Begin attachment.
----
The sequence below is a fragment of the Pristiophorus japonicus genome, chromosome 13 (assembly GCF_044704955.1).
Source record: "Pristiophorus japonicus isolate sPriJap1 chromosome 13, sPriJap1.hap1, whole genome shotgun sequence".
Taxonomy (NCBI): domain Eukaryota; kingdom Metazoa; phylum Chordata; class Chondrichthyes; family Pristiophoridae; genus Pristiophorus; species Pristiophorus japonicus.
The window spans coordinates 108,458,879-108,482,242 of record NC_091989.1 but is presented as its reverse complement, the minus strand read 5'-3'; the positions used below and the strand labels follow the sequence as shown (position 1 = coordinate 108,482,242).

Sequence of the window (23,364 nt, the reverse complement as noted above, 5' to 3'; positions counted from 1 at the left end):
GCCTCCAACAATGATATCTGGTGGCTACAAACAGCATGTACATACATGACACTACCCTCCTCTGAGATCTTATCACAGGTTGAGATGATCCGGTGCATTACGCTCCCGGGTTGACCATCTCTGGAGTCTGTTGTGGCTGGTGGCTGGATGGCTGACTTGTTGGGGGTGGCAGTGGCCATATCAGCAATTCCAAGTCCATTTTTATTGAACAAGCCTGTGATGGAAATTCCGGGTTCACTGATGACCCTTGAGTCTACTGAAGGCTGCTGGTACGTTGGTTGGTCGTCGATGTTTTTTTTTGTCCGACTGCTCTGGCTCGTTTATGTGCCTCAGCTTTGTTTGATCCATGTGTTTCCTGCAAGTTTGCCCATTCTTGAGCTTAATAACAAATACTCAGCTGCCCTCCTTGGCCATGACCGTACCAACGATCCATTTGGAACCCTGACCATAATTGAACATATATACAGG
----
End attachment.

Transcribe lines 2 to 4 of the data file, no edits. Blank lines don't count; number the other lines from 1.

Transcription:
Source record: "Pristiophorus japonicus isolate sPriJap1 chromosome 13, sPriJap1.hap1, whole genome shotgun sequence".
Taxonomy (NCBI): domain Eukaryota; kingdom Metazoa; phylum Chordata; class Chondrichthyes; family Pristiophoridae; genus Pristiophorus; species Pristiophorus japonicus.
The window spans coordinates 108,458,879-108,482,242 of record NC_091989.1 but is presented as its reverse complement, the minus strand read 5'-3'; the positions used below and the strand labels follow the sequence as shown (position 1 = coordinate 108,482,242).